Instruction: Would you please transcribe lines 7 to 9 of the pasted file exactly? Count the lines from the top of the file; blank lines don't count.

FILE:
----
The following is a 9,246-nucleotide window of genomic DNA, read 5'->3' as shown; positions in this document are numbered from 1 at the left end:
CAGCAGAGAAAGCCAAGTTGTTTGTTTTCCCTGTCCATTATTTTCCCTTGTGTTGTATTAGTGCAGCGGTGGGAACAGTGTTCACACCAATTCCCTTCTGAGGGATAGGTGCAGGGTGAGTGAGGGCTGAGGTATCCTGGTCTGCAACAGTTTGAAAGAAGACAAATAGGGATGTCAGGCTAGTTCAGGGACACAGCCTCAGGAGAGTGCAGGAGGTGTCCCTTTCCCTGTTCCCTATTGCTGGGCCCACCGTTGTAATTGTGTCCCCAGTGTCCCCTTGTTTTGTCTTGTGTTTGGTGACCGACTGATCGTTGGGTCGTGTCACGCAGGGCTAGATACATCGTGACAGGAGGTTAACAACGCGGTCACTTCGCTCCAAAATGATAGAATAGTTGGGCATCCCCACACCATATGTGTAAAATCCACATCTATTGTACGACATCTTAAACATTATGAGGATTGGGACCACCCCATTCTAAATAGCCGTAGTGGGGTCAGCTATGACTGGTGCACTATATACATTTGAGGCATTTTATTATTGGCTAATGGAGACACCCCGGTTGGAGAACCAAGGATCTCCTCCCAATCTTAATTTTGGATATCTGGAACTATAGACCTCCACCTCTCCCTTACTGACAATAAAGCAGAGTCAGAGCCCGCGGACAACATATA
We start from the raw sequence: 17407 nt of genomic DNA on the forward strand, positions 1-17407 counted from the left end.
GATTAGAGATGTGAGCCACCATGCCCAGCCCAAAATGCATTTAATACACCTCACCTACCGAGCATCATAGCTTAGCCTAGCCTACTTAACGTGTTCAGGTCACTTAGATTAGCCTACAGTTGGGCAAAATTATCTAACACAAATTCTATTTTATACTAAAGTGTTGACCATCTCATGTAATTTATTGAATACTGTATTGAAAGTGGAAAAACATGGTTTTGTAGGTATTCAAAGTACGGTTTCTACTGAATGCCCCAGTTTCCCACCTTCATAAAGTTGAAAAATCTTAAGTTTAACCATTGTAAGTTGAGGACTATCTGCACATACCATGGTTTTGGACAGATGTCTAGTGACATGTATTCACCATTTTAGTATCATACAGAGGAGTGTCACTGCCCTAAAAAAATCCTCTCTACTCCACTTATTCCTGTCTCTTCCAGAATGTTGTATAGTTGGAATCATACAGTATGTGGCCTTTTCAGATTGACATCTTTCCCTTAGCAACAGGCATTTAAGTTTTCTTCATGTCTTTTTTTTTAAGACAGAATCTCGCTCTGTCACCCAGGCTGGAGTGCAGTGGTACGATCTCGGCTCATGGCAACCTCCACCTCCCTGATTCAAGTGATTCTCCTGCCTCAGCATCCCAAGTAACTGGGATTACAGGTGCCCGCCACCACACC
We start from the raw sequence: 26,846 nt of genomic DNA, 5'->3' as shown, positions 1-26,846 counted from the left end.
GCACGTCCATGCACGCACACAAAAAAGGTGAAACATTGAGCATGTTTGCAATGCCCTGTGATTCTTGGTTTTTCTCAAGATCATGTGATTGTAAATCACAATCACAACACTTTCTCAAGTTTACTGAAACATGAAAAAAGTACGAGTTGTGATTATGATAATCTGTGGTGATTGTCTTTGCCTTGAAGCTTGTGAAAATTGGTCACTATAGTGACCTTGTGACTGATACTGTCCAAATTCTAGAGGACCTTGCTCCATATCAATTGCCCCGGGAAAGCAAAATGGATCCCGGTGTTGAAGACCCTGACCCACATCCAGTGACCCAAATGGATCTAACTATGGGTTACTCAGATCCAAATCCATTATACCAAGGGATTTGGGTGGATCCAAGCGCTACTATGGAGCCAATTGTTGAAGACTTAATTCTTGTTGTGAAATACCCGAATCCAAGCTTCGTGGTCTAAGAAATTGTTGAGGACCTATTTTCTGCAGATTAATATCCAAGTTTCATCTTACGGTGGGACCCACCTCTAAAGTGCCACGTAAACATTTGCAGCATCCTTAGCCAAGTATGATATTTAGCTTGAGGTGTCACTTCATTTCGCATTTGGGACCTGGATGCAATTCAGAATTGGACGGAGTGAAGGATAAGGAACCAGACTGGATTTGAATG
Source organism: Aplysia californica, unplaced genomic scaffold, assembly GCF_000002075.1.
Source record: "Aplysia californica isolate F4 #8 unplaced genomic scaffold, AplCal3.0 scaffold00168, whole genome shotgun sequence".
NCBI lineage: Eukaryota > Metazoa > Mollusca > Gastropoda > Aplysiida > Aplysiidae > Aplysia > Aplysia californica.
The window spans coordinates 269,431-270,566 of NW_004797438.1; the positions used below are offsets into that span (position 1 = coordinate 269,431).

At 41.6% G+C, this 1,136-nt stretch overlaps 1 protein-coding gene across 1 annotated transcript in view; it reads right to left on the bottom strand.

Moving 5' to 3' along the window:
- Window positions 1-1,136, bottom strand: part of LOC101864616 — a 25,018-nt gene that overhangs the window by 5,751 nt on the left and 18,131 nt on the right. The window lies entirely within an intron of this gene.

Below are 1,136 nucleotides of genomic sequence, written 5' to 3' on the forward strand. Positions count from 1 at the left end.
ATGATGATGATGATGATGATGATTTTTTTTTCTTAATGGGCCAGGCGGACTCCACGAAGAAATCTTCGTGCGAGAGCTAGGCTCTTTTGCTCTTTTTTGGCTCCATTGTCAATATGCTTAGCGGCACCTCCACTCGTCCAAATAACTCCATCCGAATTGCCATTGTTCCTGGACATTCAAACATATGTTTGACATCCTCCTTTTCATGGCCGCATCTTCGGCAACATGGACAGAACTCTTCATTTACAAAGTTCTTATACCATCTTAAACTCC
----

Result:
Source organism: Aplysia californica, unplaced genomic scaffold, assembly GCF_000002075.1.
Source record: "Aplysia californica isolate F4 #8 unplaced genomic scaffold, AplCal3.0 scaffold00168, whole genome shotgun sequence".
NCBI lineage: Eukaryota > Metazoa > Mollusca > Gastropoda > Aplysiida > Aplysiidae > Aplysia > Aplysia californica.